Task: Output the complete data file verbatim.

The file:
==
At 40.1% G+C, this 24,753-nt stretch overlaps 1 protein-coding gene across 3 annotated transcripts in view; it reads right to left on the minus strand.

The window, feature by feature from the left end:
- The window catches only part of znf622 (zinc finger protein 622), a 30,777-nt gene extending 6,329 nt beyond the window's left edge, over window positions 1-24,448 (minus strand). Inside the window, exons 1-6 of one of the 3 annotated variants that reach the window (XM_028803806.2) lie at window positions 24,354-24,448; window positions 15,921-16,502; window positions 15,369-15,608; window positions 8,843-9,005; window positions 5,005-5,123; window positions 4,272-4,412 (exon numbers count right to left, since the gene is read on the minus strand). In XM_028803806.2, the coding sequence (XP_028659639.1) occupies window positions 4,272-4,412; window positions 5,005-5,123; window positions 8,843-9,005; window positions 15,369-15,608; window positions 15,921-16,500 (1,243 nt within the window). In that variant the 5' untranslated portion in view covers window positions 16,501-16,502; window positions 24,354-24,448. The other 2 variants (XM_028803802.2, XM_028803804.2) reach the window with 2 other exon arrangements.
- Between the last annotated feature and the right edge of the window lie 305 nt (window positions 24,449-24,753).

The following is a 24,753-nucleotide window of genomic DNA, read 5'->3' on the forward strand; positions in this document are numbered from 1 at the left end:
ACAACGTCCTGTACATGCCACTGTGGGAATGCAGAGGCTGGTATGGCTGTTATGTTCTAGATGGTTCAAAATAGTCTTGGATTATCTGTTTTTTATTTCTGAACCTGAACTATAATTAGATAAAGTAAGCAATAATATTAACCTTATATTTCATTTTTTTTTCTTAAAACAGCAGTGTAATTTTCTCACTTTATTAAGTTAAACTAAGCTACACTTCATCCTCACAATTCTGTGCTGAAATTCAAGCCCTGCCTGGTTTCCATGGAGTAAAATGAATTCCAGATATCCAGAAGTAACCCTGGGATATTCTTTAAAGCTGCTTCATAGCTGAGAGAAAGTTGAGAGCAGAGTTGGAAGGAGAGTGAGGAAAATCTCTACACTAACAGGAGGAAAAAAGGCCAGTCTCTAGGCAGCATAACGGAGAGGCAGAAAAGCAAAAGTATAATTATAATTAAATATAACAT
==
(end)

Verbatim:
At 40.1% G+C, this 24,753-nt stretch overlaps 1 protein-coding gene across 3 annotated transcripts in view; it reads right to left on the minus strand.

The window, feature by feature from the left end:
- The window catches only part of znf622 (zinc finger protein 622), a 30,777-nt gene extending 6,329 nt beyond the window's left edge, over window positions 1-24,448 (minus strand). Inside the window, exons 1-6 of one of the 3 annotated variants that reach the window (XM_028803806.2) lie at window positions 24,354-24,448; window positions 15,921-16,502; window positions 15,369-15,608; window positions 8,843-9,005; window positions 5,005-5,123; window positions 4,272-4,412 (exon numbers count right to left, since the gene is read on the minus strand). In XM_028803806.2, the coding sequence (XP_028659639.1) occupies window positions 4,272-4,412; window positions 5,005-5,123; window positions 8,843-9,005; window positions 15,369-15,608; window positions 15,921-16,500 (1,243 nt within the window). In that variant the 5' untranslated portion in view covers window positions 16,501-16,502; window positions 24,354-24,448. The other 2 variants (XM_028803802.2, XM_028803804.2) reach the window with 2 other exon arrangements.
- Between the last annotated feature and the right edge of the window lie 305 nt (window positions 24,449-24,753).

The following is a 24,753-nucleotide window of genomic DNA, read 5'->3' on the forward strand; positions in this document are numbered from 1 at the left end:
ACAACGTCCTGTACATGCCACTGTGGGAATGCAGAGGCTGGTATGGCTGTTATGTTCTAGATGGTTCAAAATAGTCTTGGATTATCTGTTTTTTATTTCTGAACCTGAACTATAATTAGATAAAGTAAGCAATAATATTAACCTTATATTTCATTTTTTTTTCTTAAAACAGCAGTGTAATTTTCTCACTTTATTAAGTTAAACTAAGCTACACTTCATCCTCACAATTCTGTGCTGAAATTCAAGCCCTGCCTGGTTTCCATGGAGTAAAATGAATTCCAGATATCCAGAAGTAACCCTGGGATATTCTTTAAAGCTGCTTCATAGCTGAGAGAAAGTTGAGAGCAGAGTTGGAAGGAGAGTGAGGAAAATCTCTACACTAACAGGAGGAAAAAAGGCCAGTCTCTAGGCAGCATAACGGAGAGGCAGAAAAGCAAAAGTATAATTATAATTAAATATAACAT